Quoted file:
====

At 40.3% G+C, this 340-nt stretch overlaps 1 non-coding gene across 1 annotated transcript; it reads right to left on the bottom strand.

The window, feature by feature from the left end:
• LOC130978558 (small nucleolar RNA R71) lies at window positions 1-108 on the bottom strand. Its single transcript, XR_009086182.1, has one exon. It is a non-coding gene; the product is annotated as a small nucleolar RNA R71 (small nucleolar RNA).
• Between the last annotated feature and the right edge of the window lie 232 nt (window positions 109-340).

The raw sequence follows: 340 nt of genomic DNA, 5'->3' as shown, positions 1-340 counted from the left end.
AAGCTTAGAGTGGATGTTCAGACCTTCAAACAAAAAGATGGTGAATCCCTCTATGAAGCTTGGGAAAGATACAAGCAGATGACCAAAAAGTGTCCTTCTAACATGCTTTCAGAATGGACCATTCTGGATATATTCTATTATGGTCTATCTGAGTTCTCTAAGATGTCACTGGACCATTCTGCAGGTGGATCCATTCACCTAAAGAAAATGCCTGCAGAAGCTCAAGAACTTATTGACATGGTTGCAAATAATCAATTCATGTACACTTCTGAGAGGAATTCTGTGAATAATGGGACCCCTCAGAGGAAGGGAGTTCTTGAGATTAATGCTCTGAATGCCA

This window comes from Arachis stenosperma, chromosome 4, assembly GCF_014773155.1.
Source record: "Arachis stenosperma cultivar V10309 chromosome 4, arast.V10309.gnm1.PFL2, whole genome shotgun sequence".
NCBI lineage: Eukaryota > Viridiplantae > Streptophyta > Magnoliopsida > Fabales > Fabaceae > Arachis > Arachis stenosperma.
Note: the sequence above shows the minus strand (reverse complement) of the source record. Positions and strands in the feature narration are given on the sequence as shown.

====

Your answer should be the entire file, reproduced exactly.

At 40.3% G+C, this 340-nt stretch overlaps 1 non-coding gene across 1 annotated transcript; it reads right to left on the bottom strand.

The window, feature by feature from the left end:
• LOC130978558 (small nucleolar RNA R71) lies at window positions 1-108 on the bottom strand. Its single transcript, XR_009086182.1, has one exon. It is a non-coding gene; the product is annotated as a small nucleolar RNA R71 (small nucleolar RNA).
• Between the last annotated feature and the right edge of the window lie 232 nt (window positions 109-340).

The raw sequence follows: 340 nt of genomic DNA, 5'->3' as shown, positions 1-340 counted from the left end.
AAGCTTAGAGTGGATGTTCAGACCTTCAAACAAAAAGATGGTGAATCCCTCTATGAAGCTTGGGAAAGATACAAGCAGATGACCAAAAAGTGTCCTTCTAACATGCTTTCAGAATGGACCATTCTGGATATATTCTATTATGGTCTATCTGAGTTCTCTAAGATGTCACTGGACCATTCTGCAGGTGGATCCATTCACCTAAAGAAAATGCCTGCAGAAGCTCAAGAACTTATTGACATGGTTGCAAATAATCAATTCATGTACACTTCTGAGAGGAATTCTGTGAATAATGGGACCCCTCAGAGGAAGGGAGTTCTTGAGATTAATGCTCTGAATGCCA

This window comes from Arachis stenosperma, chromosome 4, assembly GCF_014773155.1.
Source record: "Arachis stenosperma cultivar V10309 chromosome 4, arast.V10309.gnm1.PFL2, whole genome shotgun sequence".
NCBI lineage: Eukaryota > Viridiplantae > Streptophyta > Magnoliopsida > Fabales > Fabaceae > Arachis > Arachis stenosperma.
Note: the sequence above shows the minus strand (reverse complement) of the source record. Positions and strands in the feature narration are given on the sequence as shown.